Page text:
Standard & Poor's. Long-Term Issuer Credit Ratings of AA for debts denominated in a foreign currency and in JPY, and T&C Assessment (the rating associated with the probability of the sovereign restricting non-sovereign access to foreign exchange needed for debt service) of AAA.
Fitch. Long-Term Issuer Default Ratings of AA for debts denominated in a foreign currency and AA- for debts denominated in JPY. According to Fitch, Japan's ratings remain supported by the government's ongoing access to funding from the deep pool of Japanese private-sector savings. A further supportive factor is the high share of government debt held by the broader public sector (about 50% of the Japanese government bond (JGB) stock), which reduces the risk of self-induced panic among debt holders. However, the Japanese household savings rate has been decreasing since the early 1990s, which Fitch believes to be a structural trend associated with the ageing of the population. This has been partly offset by rising corporate savings, although it is not clear if corporates will be as willing as households to fund the government debt at low nominal yields over the long term (Fitch’s press release of 27 May 2011).
It seems that no specific consideration has been given to country risks, such as legal certainty or political issues. Due to the frequent occurrence of earthquakes in Japan (such as the Great East Japan Earthquake), securitisation products relating to real estate are rated on the premise that these products are influenced by seismic risks. However, seismic risks are usually hedged by earthquake insurance, or by keeping geographical variance in relation to the overall portfolio.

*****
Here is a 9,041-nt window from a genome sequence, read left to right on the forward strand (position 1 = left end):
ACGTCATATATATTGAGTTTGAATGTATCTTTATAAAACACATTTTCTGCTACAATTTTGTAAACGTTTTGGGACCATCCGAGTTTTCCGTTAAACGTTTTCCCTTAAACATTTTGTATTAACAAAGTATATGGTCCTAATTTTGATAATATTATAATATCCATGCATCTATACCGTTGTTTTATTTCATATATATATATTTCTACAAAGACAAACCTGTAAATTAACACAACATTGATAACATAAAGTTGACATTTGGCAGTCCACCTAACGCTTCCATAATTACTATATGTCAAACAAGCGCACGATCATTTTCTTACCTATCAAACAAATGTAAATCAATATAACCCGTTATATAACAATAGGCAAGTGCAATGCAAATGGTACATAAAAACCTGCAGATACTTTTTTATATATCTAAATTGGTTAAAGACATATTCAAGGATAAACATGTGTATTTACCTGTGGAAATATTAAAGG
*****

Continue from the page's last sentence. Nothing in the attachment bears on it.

What transfer taxes may apply to the transfer of the receivables? Please give the applicable tax rates and explain how transfer taxes are usually dealt with.
Is withholding tax payable in certain circumstances? Please give the applicable tax rates and explain how withholding taxes are usually dealt with.
Are there any other tax issues that apply to securitisations in your jurisdiction?
No transfer tax applies to the transfer of receivables. However, the following taxes can apply: